The thought of a government confiscating your gold may seem far-fetched but, given the shenanigans of the past few years and recent events in Cyprus, it is easy to see why some commentators are stirring the pot.
By Alan Higgins, Coutts
Roosevelt’s 1933 gold raid is well documented but it’s often forgotten that in 1966 Britons were banned from holding more than four gold coins or from buying any new ones, unless they held a licence.
It’s not just gold that governments can confiscate – pension assets can be in the firing line, although usually only in emerging markets and in extreme circumstances. In recent years, private pension schemes have been nationalised in Argentina and Hungary.
Could such a scenario happen today? It seems unlikely. In the Thirties, the dollar was pegged to gold and confiscation was simply quantitative easing by another name, while gold investment today is a global phenomenon, so policing any enforcement could be an onerous task.
And if they did confiscate all private holdings of gold, would it be enough? Such holdings are worth 1.5pc of world economic output. As the gold standard has been broken, the value of all the world’s money is now far in excess of the value of gold stocks. A major financial crisis usually costs a national government around 5pc to 10pc of economic output. So for most countries, confiscation of private gold holdings wouldn’t save the day. In Cyprus, with its bloated financial sector, the bill is more like 30pc. Cyprus showed how much more could be raised by an immediate tax on bank accounts.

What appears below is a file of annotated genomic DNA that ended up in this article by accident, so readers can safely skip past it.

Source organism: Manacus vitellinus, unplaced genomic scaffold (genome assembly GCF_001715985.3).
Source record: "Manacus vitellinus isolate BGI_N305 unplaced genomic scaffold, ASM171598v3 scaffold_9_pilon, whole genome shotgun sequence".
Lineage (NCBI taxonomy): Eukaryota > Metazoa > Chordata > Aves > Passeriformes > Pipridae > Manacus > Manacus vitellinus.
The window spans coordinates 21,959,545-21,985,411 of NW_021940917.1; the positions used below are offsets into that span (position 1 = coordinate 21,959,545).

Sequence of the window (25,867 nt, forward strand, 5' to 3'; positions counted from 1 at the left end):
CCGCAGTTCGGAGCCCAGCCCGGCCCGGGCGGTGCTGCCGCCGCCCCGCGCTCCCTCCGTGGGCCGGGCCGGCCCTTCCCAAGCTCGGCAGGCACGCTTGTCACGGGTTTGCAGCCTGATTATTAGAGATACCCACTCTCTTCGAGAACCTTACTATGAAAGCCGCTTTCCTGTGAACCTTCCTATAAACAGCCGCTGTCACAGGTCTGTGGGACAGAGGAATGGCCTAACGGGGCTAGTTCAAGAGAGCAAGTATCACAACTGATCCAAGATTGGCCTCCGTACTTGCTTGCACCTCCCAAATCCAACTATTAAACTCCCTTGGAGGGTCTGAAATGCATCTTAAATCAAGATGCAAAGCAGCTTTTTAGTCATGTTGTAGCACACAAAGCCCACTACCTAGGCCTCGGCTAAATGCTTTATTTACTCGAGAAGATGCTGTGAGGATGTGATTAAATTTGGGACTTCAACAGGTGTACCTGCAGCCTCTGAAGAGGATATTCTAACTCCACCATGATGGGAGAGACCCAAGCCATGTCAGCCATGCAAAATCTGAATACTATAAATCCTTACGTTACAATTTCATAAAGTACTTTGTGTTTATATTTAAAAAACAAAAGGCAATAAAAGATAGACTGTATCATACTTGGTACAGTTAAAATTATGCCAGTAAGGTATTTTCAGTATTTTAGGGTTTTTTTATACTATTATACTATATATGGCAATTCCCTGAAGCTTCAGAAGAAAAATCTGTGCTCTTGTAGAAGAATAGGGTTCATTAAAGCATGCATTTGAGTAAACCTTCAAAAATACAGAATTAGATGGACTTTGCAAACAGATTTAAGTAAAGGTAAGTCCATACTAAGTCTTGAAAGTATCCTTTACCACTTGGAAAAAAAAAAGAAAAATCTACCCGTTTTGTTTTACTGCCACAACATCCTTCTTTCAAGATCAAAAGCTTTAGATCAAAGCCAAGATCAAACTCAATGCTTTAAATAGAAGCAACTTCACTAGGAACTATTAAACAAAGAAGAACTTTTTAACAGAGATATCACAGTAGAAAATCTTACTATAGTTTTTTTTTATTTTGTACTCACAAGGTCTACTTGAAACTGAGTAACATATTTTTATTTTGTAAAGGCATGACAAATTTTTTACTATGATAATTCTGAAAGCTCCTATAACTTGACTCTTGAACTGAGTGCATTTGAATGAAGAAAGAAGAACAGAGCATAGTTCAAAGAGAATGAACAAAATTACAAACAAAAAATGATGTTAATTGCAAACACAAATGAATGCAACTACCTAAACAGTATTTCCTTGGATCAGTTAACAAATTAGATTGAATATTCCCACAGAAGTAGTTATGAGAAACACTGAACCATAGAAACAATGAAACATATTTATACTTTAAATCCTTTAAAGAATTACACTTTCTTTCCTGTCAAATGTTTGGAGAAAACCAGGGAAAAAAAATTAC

Demand for gold as a hedge against risk has fallen despite the Cyprus tremors. On the flip side, there appears to be more buying by central banks when the price slips below $1,600. Many commentators suggest that central bank buying could push gold back to its $1,900 highs; we tend to disagree. Central banks, like all investors, want to be smart in their buying and are unlikely to chase the price higher.
Cautious investors seeking market protection certainly face a dilemma. Traditional safe havens such as bonds have lost their appeal; indeed, given extreme valuations, the prospect of losing money is real.
The appeal of gold as a safe haven remains intact – we hold gold in some of our portfolios. It still plays an important role, given continuing currency devaluation, near-zero interest rates in developed economies and inflation risks. What’s more, investors benefit from governments finding it easier to tax income on bonds and equities, rather than gold.
However, other assets have also become more attractive, making significant gold exposure less vital than it was a year ago. We are looking for opportunities in assets linked to economic growth, such as equities and property.
Alan Higgins is chief investment officer (UK) at Coutts